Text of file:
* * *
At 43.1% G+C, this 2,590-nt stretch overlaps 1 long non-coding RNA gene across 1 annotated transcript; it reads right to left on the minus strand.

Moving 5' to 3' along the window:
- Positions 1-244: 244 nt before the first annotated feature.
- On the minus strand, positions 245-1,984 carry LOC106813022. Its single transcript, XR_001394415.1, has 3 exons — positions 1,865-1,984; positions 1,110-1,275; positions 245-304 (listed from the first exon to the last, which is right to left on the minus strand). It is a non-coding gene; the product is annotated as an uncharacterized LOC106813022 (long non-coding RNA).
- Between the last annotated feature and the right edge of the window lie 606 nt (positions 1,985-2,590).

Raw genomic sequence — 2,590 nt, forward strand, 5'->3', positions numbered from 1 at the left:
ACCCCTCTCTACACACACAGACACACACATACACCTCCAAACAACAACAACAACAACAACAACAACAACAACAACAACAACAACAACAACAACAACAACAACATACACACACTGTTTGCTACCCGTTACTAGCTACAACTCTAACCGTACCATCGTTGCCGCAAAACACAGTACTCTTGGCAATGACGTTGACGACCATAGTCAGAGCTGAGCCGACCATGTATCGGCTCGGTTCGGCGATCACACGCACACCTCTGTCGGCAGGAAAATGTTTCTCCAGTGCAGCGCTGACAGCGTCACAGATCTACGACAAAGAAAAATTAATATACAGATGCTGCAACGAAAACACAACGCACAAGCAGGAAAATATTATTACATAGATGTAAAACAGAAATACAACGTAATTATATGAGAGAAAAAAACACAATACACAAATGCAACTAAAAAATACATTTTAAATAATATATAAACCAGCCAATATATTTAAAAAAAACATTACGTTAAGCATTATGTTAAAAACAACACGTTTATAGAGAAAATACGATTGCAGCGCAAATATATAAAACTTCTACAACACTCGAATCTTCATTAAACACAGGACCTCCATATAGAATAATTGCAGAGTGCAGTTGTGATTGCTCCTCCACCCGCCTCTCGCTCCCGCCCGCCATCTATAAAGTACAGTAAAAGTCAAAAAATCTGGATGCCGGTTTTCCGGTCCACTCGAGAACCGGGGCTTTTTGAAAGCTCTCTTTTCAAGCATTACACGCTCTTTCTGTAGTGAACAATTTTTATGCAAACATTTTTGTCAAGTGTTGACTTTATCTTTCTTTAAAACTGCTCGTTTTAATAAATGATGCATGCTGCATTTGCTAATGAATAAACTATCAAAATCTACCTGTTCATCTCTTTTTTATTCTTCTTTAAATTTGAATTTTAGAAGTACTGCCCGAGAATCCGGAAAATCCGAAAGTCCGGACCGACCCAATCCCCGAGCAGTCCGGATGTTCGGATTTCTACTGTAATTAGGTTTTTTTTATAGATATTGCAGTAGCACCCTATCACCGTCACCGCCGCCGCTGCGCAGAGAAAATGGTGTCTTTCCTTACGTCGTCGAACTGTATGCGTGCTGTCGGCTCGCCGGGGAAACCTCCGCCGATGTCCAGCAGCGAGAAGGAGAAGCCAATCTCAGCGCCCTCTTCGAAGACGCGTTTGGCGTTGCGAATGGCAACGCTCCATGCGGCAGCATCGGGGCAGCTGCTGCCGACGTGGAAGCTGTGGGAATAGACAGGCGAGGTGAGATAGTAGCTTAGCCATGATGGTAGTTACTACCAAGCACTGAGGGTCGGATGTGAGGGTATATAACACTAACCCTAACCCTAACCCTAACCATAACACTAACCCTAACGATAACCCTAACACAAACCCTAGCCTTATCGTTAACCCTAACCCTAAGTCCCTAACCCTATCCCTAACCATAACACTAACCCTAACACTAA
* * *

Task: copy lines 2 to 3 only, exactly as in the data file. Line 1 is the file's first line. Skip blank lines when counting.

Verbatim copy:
Moving 5' to 3' along the window:
- Positions 1-244: 244 nt before the first annotated feature.